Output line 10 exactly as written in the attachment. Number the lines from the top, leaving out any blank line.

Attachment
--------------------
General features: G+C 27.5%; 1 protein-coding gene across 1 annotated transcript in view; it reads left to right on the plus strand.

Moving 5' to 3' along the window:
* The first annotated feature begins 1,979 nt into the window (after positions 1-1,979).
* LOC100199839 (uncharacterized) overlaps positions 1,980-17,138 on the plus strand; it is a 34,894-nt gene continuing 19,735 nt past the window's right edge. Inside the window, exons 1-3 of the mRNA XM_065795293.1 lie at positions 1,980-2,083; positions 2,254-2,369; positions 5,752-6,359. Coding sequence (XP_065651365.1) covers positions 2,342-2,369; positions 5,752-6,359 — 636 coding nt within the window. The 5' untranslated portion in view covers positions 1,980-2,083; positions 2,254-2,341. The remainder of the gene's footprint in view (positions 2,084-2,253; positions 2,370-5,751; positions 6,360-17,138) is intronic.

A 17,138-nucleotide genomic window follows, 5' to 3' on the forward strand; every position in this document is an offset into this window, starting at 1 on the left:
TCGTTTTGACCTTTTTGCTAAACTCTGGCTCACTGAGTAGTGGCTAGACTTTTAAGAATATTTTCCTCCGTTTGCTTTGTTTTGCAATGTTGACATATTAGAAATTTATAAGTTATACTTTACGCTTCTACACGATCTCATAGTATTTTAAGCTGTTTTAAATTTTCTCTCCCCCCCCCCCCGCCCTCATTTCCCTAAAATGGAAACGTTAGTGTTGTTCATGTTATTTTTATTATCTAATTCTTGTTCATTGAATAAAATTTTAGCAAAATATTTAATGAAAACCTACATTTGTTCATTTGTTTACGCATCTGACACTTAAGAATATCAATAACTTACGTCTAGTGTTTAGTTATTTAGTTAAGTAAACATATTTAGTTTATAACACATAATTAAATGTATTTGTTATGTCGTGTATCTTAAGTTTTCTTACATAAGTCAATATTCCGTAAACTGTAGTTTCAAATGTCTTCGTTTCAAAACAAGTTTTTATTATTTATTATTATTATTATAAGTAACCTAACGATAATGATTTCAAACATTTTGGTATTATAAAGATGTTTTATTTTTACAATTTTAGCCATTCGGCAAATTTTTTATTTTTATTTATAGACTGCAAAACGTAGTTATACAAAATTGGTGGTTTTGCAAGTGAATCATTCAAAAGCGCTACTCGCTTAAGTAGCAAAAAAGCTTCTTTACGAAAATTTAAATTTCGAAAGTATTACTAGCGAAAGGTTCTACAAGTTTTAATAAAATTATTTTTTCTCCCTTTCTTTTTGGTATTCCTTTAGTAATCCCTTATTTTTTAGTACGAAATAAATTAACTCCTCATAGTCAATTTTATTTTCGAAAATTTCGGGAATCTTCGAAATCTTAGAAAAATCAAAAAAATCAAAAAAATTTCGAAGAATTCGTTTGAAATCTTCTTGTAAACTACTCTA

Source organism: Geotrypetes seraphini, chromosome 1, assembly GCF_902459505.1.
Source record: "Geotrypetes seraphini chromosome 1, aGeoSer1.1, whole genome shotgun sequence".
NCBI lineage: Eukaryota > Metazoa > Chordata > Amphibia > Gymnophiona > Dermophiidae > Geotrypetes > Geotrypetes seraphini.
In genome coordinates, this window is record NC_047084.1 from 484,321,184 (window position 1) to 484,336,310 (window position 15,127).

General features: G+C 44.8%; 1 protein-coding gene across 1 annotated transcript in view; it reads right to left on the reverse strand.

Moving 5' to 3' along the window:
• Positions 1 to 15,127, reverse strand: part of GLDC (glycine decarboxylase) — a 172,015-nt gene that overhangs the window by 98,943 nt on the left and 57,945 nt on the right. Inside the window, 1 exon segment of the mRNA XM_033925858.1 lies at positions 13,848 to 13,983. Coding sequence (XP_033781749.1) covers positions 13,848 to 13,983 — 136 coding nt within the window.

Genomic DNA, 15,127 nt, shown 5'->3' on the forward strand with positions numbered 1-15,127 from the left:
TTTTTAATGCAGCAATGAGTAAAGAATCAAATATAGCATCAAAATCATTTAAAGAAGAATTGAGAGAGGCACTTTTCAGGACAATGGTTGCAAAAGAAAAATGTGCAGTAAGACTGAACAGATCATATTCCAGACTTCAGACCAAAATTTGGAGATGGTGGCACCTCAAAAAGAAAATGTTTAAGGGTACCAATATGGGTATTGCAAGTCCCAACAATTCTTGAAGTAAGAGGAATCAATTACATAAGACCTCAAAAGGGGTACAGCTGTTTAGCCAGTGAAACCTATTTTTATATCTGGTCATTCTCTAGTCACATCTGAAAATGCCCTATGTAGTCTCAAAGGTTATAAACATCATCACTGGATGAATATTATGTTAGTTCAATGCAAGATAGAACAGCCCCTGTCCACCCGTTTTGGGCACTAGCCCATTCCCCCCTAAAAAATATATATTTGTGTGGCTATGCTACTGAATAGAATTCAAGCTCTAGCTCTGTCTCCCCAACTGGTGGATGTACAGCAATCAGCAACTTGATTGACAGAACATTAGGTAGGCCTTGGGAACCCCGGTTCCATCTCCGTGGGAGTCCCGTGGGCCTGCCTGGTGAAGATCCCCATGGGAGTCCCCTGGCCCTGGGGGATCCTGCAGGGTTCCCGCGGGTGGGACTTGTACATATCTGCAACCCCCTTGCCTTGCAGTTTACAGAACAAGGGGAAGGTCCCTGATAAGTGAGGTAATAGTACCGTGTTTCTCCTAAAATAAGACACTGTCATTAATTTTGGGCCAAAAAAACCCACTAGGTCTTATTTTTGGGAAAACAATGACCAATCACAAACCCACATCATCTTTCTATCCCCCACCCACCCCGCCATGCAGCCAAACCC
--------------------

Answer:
In genome coordinates, this window is record NC_047084.1 from 484,321,184 (window position 1) to 484,336,310 (window position 15,127).